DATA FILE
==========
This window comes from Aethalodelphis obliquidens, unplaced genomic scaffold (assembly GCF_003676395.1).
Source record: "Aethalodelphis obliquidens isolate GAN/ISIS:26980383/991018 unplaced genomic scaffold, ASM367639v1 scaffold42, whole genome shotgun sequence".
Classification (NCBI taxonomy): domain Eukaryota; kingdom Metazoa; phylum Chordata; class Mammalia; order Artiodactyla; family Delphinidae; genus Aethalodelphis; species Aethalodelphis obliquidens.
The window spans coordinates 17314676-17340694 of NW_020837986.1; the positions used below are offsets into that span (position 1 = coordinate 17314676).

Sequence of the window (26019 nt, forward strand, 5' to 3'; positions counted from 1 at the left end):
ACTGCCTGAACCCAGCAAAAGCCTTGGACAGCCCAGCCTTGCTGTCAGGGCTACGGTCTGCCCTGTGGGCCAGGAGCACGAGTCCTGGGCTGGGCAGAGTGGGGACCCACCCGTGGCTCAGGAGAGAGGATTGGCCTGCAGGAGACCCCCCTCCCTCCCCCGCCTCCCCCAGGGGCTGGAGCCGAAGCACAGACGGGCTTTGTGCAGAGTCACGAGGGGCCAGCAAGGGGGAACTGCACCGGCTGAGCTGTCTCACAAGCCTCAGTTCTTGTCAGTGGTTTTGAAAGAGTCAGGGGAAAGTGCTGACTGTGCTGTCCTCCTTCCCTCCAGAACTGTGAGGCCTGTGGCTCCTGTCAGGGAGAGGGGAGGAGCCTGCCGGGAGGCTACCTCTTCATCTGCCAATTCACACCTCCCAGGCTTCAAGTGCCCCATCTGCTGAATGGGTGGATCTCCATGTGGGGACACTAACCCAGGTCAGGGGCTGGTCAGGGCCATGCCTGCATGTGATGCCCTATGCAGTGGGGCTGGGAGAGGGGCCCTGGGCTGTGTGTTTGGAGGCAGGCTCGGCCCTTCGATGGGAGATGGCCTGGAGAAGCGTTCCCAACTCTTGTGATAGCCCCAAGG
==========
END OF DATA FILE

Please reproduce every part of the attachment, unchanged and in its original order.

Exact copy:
This window comes from Aethalodelphis obliquidens, unplaced genomic scaffold (assembly GCF_003676395.1).
Source record: "Aethalodelphis obliquidens isolate GAN/ISIS:26980383/991018 unplaced genomic scaffold, ASM367639v1 scaffold42, whole genome shotgun sequence".
Classification (NCBI taxonomy): domain Eukaryota; kingdom Metazoa; phylum Chordata; class Mammalia; order Artiodactyla; family Delphinidae; genus Aethalodelphis; species Aethalodelphis obliquidens.
The window spans coordinates 17314676-17340694 of NW_020837986.1; the positions used below are offsets into that span (position 1 = coordinate 17314676).

Sequence of the window (26019 nt, forward strand, 5' to 3'; positions counted from 1 at the left end):
ACTGCCTGAACCCAGCAAAAGCCTTGGACAGCCCAGCCTTGCTGTCAGGGCTACGGTCTGCCCTGTGGGCCAGGAGCACGAGTCCTGGGCTGGGCAGAGTGGGGACCCACCCGTGGCTCAGGAGAGAGGATTGGCCTGCAGGAGACCCCCCTCCCTCCCCCGCCTCCCCCAGGGGCTGGAGCCGAAGCACAGACGGGCTTTGTGCAGAGTCACGAGGGGCCAGCAAGGGGGAACTGCACCGGCTGAGCTGTCTCACAAGCCTCAGTTCTTGTCAGTGGTTTTGAAAGAGTCAGGGGAAAGTGCTGACTGTGCTGTCCTCCTTCCCTCCAGAACTGTGAGGCCTGTGGCTCCTGTCAGGGAGAGGGGAGGAGCCTGCCGGGAGGCTACCTCTTCATCTGCCAATTCACACCTCCCAGGCTTCAAGTGCCCCATCTGCTGAATGGGTGGATCTCCATGTGGGGACACTAACCCAGGTCAGGGGCTGGTCAGGGCCATGCCTGCATGTGATGCCCTATGCAGTGGGGCTGGGAGAGGGGCCCTGGGCTGTGTGTTTGGAGGCAGGCTCGGCCCTTCGATGGGAGATGGCCTGGAGAAGCGTTCCCAACTCTTGTGATAGCCCCAAGG